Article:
Down the scale, for the fifth one on that list, there may be only one producer who has genuine faith in his potential. And that may be the one that is dropped off.
It could be a reduction of opportunity. Also, the record business is like winners' or losers' poker. If companies are experiencing a grand rush of success, then it is more bullish about its recording practices than if it has a string of losers.
Mr. PATTISON. But the notion that you would, for instance, not pick out the new artist or the new work because it is somehow different. Any record company that followed that kind of a philosophy would not have picked up Paul McCartney or John Lennon or a variety of other people.
Mr. GORTIKOV. A company that I was once president of rejected the Beatles twice before it ultimately chose them. So it is a peculiar capability of choices in this business.
Mr. PATTISON. We have all made bad mistakes.
Your figures were that you have a markup, I think, of 40 percent in the 3 percent net profit. That is not a return on investment now, or is it?
Mr. COHEN. No; it is not.
Mr. Cohen. On our gross sales we have a markup of 40 percent and a net of 3 percent after taxes.
Mr. PATTISON. But that 3 percent figure is not the same 3 percent figure that the railroads are telling us about? I mean you would not stay in the business very long. There would not be anyone opening up record stores if you had a 3 percent return on your investment.
Mr. Cohen. Oh, no. Mr. PATTISON. I have no further questions. Mr. DANIELSON. I have two questions only. Mr. Wiggins raised a question on a vinyi album that you have there, whether they were multiple composers or one composer, as I recall it. I think that you responded that they were multiple composers.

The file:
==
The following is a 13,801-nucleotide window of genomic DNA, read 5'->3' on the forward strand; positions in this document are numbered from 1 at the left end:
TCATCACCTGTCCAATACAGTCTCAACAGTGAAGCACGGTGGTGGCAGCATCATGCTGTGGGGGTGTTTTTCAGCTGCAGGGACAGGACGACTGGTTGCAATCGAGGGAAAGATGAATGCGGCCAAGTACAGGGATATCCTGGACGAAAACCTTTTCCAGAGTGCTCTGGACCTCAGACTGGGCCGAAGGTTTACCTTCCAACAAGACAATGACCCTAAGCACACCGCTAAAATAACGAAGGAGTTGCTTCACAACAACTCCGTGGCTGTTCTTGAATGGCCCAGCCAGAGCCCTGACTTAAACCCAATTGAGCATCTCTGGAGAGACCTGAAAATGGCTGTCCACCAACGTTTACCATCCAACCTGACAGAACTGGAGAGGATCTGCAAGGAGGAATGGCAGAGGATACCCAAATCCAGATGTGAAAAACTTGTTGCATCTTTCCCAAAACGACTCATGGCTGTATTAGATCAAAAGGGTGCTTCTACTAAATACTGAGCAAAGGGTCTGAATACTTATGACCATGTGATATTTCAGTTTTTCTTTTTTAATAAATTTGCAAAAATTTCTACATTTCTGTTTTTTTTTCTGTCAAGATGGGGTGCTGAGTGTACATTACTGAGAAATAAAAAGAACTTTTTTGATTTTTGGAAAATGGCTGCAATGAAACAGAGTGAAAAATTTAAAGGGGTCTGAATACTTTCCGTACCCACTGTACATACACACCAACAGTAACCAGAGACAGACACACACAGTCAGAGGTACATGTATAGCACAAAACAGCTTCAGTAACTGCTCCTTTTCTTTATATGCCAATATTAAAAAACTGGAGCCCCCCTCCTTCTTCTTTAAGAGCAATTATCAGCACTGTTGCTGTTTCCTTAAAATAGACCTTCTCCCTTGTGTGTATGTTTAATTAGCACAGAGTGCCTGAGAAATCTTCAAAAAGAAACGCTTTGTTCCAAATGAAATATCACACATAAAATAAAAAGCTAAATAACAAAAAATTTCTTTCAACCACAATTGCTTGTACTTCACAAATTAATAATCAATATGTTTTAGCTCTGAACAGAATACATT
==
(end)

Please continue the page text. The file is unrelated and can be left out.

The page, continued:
Could it be, distinguishing between composers and the owners of copyrights, it is my understanding that composers sometimes sell their interest to someone else, assign them or license them or transfer ownership, could it be that all of you might have multiple composers, you might have one copyright owner?
Mr. GORTIKOV. That is correct. It is a good practice that many recording artists today are composing their own music, writing their own tunes and also are establishing and owning their own publishing companies.
Therefore, they make available to themselves income as performers, as composers, and as publishers. They engage in a contractual relationship with a form of publishing company to handle the administrative processing that they require. These practices vary all over the lot. There is every gradation and every form of this, but the reality is that the publishing companies and the composers, regardless of what these various formats are, have in aggregate been doing handsomely.
Mr. DANIELSON. I notice a reference to that in, I believe it was your statement, Mr. Kapp.
The other question, the mix of tunes that you put onto a given album of 10 or 12 tunes, I am sure that that is one of the things over which your management agonizes as to what to put on one album. If you were to put on one or two or three hit tunes, you have probably very nearly assured a good market in that particular album. And you can fill up,